Well, here’s a hell of thing.

Ariel S. Winter and Hard Case Crime have really cranked out something special in Winter’s The Twenty-Year Death, a spectacular endeavor that combines three separate novels—and three distinct voices—to tell a story that spans three decades. There’s more. Each of the novels is told in the style of a famous novelist whose novels are identified with each of those decades of 20th century crime fiction. The first, Malniveau Prison (set in 1931), is told in the style of early pulp novelist Georges Simenon, who created the famous police detective Commissaire Maigret. The second, The Falling Star (set in 1941), is told in the hardboiled style of Raymond Chandler and in a very similar voice to that of Philip Marlowe. The third, Police at the Funeral (set in 1951), is told in the gruff, sociopathic style of Jim Thompson. The greatest compliment I can pay this incredible work is that it does indeed feel as if we’ve discovered lost novels from each writer—except that it goes even further than that in its ambitions.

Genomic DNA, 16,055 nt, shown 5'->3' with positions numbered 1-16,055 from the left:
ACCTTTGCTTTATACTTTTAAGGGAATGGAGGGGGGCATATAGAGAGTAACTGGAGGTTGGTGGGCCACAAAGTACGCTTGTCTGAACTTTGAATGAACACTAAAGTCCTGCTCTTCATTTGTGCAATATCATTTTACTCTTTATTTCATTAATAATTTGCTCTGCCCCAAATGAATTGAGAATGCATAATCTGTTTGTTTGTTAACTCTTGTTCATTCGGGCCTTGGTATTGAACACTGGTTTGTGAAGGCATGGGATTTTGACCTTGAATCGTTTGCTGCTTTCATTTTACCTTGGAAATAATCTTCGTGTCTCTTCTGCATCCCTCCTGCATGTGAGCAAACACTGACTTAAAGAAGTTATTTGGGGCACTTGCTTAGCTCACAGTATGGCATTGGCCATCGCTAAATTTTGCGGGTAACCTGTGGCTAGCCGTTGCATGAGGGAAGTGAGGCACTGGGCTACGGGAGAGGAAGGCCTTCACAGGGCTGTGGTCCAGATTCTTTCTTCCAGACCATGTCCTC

The Twenty-Year Death tells the story of American author Shem Rosencrantz and his French wife Clothilde, and as we move from novel to novel, their story becomes an increasing focus. In Malniveau Prison, for example, the couple are rarely more than secondary characters in the story of Chief Inspector Pelleter, who finds himself in the middle of a crime spree when he visits the French burg of Verargent. An escaped Malniveau prisoner is found dead in the gutter in front of a baker, and in the face of an unhelpful Assistant Warden Elogieux and the evil machinations of incarcerated child murderer Mahossier, Pelleter must use his expert deductive reasoning to solve the case. Here’s where we meet Rosencrantz and his beautiful young wife—Clothilde just happens to be the dead prisoner’s daughter. What could these two possibly have to do with the murder? Or are they in more danger than anyone realizes?